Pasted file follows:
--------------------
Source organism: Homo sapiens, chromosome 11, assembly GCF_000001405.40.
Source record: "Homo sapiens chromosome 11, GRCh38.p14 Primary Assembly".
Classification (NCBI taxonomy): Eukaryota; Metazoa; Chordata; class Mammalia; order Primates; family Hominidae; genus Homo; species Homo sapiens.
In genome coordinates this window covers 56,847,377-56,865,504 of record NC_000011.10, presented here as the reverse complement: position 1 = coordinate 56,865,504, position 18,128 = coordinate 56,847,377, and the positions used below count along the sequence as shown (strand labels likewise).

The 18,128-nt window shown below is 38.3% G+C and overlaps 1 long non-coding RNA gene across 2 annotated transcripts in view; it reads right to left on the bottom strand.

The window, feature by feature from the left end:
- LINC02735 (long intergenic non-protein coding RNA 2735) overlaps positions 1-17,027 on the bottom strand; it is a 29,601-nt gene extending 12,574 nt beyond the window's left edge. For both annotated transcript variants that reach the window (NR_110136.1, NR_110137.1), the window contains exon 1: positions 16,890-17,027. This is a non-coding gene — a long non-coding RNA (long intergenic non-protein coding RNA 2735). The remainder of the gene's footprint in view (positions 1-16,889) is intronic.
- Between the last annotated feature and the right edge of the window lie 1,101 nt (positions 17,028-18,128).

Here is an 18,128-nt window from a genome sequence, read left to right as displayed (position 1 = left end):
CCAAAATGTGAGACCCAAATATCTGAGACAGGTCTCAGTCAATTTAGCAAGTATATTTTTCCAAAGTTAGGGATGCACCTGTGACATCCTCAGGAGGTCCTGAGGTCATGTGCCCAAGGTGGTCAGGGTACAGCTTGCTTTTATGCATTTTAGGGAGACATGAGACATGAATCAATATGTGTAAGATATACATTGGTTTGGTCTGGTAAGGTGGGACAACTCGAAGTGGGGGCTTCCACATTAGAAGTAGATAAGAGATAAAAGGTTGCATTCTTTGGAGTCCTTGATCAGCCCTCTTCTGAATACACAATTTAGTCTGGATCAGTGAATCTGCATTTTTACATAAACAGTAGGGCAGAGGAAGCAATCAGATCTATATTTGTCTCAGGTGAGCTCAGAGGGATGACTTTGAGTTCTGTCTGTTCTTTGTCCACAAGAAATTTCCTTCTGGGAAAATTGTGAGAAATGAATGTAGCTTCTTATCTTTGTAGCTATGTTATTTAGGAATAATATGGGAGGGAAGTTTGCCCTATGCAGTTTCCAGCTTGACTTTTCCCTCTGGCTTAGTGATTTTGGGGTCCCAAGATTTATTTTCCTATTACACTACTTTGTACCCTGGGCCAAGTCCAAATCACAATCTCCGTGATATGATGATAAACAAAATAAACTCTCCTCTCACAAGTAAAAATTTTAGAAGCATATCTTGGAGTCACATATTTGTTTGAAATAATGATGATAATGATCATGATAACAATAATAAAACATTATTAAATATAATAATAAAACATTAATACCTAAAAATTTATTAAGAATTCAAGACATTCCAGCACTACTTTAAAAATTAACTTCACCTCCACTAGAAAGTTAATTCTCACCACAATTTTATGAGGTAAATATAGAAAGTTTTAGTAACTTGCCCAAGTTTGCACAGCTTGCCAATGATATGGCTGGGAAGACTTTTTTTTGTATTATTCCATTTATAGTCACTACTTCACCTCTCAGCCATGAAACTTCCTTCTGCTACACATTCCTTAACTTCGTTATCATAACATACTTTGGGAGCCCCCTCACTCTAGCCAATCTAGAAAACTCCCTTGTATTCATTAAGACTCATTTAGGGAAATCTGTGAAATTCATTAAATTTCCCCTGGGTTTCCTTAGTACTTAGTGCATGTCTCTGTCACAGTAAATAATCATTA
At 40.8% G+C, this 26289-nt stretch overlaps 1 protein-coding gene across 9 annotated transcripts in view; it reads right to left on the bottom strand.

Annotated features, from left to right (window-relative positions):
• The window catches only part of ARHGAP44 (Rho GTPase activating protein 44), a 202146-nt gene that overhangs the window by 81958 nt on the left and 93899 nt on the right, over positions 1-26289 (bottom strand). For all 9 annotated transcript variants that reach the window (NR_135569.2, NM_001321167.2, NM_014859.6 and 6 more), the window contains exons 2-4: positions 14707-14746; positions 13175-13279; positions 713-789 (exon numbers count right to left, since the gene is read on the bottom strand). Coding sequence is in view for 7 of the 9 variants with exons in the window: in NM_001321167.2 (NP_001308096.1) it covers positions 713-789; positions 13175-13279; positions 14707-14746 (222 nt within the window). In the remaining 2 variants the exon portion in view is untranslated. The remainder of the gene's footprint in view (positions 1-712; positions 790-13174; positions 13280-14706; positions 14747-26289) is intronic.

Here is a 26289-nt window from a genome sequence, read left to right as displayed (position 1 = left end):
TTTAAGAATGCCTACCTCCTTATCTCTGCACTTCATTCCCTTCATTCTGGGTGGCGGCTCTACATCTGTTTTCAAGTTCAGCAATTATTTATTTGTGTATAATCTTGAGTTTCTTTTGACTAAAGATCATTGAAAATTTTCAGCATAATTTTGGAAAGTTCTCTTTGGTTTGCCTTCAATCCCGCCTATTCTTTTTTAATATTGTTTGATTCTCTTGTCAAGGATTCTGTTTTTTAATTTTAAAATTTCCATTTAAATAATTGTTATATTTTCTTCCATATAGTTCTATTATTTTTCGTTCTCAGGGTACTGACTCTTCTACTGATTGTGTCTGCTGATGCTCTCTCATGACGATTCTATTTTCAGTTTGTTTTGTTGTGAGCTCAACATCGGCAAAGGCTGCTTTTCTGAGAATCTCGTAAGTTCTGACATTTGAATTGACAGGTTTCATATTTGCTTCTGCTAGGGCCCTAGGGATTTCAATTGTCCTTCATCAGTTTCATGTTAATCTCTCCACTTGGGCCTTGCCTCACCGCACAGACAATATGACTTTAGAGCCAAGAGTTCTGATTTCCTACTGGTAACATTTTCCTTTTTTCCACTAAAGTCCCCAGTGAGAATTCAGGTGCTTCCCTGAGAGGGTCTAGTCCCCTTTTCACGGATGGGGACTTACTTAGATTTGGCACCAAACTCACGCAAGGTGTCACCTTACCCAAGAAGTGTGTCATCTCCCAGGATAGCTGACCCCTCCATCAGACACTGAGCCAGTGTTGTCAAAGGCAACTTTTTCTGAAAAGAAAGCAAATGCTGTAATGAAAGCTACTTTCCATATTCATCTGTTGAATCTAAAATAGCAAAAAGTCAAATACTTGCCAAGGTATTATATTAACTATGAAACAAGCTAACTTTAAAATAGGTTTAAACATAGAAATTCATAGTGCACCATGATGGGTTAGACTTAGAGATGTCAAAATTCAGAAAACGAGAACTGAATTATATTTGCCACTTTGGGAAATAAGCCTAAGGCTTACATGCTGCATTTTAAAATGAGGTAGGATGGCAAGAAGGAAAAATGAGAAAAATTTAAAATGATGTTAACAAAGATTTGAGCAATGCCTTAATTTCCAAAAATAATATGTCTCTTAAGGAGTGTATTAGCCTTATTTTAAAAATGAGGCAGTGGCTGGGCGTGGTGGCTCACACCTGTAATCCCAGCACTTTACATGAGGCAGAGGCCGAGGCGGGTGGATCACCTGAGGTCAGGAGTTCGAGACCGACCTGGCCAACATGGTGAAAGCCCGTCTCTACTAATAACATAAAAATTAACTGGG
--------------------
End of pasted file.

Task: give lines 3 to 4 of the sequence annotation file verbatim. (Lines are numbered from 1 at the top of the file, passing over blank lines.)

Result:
Classification (NCBI taxonomy): Eukaryota; Metazoa; Chordata; class Mammalia; order Primates; family Hominidae; genus Homo; species Homo sapiens.
In genome coordinates this window covers 56,847,377-56,865,504 of record NC_000011.10, presented here as the reverse complement: position 1 = coordinate 56,865,504, position 18,128 = coordinate 56,847,377, and the positions used below count along the sequence as shown (strand labels likewise).